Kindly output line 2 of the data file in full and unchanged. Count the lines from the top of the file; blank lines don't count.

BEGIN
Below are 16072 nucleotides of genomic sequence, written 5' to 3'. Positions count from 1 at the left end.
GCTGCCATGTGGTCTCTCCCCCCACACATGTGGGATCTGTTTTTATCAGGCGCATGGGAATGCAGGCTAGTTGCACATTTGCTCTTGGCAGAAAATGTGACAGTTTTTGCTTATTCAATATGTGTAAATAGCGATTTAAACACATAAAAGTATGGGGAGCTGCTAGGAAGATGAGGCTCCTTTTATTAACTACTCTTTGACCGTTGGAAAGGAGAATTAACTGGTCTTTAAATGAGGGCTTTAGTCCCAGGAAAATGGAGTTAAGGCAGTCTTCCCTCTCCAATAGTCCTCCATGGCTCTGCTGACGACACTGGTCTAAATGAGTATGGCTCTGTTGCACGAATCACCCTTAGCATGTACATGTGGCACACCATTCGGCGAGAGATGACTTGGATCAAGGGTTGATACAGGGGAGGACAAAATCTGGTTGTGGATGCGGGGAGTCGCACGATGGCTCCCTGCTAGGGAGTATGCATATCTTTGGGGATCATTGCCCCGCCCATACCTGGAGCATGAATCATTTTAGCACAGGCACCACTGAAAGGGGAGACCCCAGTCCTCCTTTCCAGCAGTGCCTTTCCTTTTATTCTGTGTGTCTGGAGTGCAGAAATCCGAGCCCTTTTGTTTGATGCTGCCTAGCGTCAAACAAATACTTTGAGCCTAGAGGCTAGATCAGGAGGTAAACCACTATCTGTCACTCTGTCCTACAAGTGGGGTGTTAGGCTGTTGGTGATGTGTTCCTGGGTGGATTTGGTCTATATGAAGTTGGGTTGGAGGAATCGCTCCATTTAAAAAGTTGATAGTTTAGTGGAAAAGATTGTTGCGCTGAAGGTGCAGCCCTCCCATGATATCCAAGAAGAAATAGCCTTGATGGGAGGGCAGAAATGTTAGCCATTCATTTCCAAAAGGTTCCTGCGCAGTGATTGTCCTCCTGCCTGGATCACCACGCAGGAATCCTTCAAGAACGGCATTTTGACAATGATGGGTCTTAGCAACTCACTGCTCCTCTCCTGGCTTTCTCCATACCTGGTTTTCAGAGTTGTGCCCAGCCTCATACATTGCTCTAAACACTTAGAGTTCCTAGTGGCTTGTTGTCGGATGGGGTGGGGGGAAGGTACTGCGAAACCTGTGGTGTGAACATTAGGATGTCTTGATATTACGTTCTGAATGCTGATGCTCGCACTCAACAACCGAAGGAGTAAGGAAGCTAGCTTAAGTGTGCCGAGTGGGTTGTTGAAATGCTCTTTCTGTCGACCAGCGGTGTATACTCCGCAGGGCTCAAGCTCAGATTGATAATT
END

GCTGCCATGTGGTCTCTCCCCCCACACATGTGGGATCTGTTTTTATCAGGCGCATGGGAATGCAGGCTAGTTGCACATTTGCTCTTGGCAGAAAATGTGACAGTTTTTGCTTATTCAATATGTGTAAATAGCGATTTAAACACATAAAAGTATGGGGAGCTGCTAGGAAGATGAGGCTCCTTTTATTAACTACTCTTTGACCGTTGGAAAGGAGAATTAACTGGTCTTTAAATGAGGGCTTTAGTCCCAGGAAAATGGAGTTAAGGCAGTCTTCCCTCTCCAATAGTCCTCCATGGCTCTGCTGACGACACTGGTCTAAATGAGTATGGCTCTGTTGCACGAATCACCCTTAGCATGTACATGTGGCACACCATTCGGCGAGAGATGACTTGGATCAAGGGTTGATACAGGGGAGGACAAAATCTGGTTGTGGATGCGGGGAGTCGCACGATGGCTCCCTGCTAGGGAGTATGCATATCTTTGGGGATCATTGCCCCGCCCATACCTGGAGCATGAATCATTTTAGCACAGGCACCACTGAAAGGGGAGACCCCAGTCCTCCTTTCCAGCAGTGCCTTTCCTTTTATTCTGTGTGTCTGGAGTGCAGAAATCCGAGCCCTTTTGTTTGATGCTGCCTAGCGTCAAACAAATACTTTGAGCCTAGAGGCTAGATCAGGAGGTAAACCACTATCTGTCACTCTGTCCTACAAGTGGGGTGTTAGGCTGTTGGTGATGTGTTCCTGGGTGGATTTGGTCTATATGAAGTTGGGTTGGAGGAATCGCTCCATTTAAAAAGTTGATAGTTTAGTGGAAAAGATTGTTGCGCTGAAGGTGCAGCCCTCCCATGATATCCAAGAAGAAATAGCCTTGATGGGAGGGCAGAAATGTTAGCCATTCATTTCCAAAAGGTTCCTGCGCAGTGATTGTCCTCCTGCCTGGATCACCACGCAGGAATCCTTCAAGAACGGCATTTTGACAATGATGGGTCTTAGCAACTCACTGCTCCTCTCCTGGCTTTCTCCATACCTGGTTTTCAGAGTTGTGCCCAGCCTCATACATTGCTCTAAACACTTAGAGTTCCTAGTGGCTTGTTGTCGGATGGGGTGGGGGGAAGGTACTGCGAAACCTGTGGTGTGAACATTAGGATGTCTTGATATTACGTTCTGAATGCTGATGCTCGCACTCAACAACCGAAGGAGTAAGGAAGCTAGCTTAAGTGTGCCGAGTGGGTTGTTGAAATGCTCTTTCTGTCGACCAGCGGTGTATACTCCGCAGGGCTCAAGCTCAGATTGATAATT